The problem here: Apotheker's inability to think outside of the existing SAP box or established bureaucratic lines.
If vision and execution have been burdens, so has Apotheker's apparent knack for embarrassing his employers in their dealings with - guess who? - Oracle.
In 2009, while he was CEO, Apotheker wrote to Ellison asking for a meeting to discuss "significant concerns" over Oracle's proposed purchase of Sun Microsystems. The letter leaked and raised questions about whether Apotheker – as head of the world's largest business software company – was offering to have a word in the ear of the European Union investigating the Sun deal to call off the probe in exchange for something, er, unspecified in return.
At the time, Oracle was prosecuting SAP, claiming the TomorrowNow subsidiary had been guilty of stealing Oracle's proprietary secrets and documents to take PeopleSoft customers. SAP denied there'd been anything improper and said Apotheker's letter referred to concerns it had about the future of the Java programming language.
Oracle and HP were in damage-limitation mode at the database giant's OpenWorld last week, following their Oracle CEO versus HP board spat over Hurd. Ellison had called HP's prosecution of Hurd potentially damaging to its relationship with Oracle. At OpenWorld, Oracle president Safra Catz and HP's enterprise business executive vice president Ann Livermore talked about the companies' great relationship.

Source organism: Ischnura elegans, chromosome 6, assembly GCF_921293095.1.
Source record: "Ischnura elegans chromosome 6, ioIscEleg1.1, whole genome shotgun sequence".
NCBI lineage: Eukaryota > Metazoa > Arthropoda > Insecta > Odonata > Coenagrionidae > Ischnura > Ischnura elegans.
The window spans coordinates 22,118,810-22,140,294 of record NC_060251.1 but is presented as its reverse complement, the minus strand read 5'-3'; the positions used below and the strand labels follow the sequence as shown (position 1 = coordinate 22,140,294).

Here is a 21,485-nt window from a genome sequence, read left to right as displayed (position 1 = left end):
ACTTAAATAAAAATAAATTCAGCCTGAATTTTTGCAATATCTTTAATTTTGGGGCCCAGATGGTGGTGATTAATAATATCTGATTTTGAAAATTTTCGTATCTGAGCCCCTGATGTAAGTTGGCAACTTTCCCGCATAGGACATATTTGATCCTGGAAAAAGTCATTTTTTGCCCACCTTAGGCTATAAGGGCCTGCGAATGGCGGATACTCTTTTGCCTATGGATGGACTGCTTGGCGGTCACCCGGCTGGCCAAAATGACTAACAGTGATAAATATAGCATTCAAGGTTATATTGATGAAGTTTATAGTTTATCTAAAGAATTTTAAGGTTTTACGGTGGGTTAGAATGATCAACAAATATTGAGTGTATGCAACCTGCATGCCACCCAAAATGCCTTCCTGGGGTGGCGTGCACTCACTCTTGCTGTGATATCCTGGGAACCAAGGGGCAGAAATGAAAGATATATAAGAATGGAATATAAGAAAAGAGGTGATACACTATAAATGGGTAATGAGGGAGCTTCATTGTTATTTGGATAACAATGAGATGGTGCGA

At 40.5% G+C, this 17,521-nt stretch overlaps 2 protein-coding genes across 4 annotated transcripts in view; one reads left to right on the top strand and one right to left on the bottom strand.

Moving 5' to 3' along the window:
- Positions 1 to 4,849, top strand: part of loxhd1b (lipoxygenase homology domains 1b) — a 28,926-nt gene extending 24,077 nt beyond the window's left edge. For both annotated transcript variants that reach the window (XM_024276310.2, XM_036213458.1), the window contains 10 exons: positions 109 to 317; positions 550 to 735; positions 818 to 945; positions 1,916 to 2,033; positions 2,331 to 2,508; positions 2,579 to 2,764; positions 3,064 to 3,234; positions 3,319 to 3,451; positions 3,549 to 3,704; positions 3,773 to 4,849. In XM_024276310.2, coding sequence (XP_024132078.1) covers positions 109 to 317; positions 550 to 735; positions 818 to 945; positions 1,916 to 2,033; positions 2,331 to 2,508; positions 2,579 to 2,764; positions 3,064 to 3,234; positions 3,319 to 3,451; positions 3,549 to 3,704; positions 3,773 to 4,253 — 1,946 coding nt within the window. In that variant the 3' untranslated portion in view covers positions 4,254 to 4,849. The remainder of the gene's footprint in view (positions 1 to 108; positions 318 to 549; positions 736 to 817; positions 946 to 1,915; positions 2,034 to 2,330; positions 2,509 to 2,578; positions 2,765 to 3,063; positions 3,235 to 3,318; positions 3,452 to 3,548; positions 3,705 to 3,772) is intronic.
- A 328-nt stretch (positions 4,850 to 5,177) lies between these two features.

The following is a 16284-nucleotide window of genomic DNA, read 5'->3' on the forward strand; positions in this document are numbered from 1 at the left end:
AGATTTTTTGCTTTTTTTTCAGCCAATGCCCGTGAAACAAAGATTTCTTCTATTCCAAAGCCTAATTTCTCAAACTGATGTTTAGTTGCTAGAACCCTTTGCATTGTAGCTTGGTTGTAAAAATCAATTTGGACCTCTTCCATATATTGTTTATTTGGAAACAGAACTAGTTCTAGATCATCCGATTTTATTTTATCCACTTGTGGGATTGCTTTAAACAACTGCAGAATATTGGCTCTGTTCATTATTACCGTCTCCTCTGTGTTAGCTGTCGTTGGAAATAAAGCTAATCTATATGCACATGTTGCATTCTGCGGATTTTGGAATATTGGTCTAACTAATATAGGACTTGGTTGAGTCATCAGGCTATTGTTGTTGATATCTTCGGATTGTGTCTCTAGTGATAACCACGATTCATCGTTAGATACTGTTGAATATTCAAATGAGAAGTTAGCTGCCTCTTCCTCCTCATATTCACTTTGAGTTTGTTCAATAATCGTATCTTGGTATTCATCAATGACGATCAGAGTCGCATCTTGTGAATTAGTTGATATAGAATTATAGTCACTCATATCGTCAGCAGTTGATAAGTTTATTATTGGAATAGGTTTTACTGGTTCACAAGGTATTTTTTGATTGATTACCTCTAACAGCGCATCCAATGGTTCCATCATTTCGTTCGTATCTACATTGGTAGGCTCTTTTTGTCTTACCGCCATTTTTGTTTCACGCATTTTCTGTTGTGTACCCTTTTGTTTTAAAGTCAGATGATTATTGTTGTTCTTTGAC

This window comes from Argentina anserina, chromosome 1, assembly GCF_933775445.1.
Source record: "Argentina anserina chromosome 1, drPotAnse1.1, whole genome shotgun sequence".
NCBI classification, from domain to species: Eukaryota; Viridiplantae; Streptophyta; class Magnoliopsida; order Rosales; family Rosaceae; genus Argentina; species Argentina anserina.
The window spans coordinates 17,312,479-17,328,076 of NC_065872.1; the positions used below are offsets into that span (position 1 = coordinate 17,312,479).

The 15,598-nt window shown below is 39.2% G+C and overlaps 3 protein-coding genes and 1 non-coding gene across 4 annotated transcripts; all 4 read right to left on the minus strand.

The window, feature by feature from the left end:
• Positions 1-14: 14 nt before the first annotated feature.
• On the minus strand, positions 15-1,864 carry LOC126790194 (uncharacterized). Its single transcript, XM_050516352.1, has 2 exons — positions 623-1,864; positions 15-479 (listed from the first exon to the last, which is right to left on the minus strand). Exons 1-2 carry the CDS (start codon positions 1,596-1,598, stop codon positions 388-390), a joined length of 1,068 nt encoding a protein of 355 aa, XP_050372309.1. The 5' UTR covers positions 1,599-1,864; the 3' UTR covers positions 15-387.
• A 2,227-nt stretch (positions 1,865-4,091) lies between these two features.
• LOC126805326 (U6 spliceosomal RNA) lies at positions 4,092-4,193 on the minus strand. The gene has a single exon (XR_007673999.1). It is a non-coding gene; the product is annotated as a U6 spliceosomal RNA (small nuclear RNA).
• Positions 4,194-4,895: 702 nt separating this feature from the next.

Apotheker's hiring would suggest HP hasn't forgiven Ellison's remarks or forgotten. In fact, it has put a big fat reminder in Ellison's face about who it's dealing with by hiring some SAP blue blood. Apotheker's presence reminds Oracle that HP is its own company and his presence suggests HP will leverage its business' relationship with SAP in joint customers and work to deliver SAP apps on HP hardware as an alternative to Oracle.
Or at least, that's what HP wants Ellison to think and it's keeping him on his toes. ®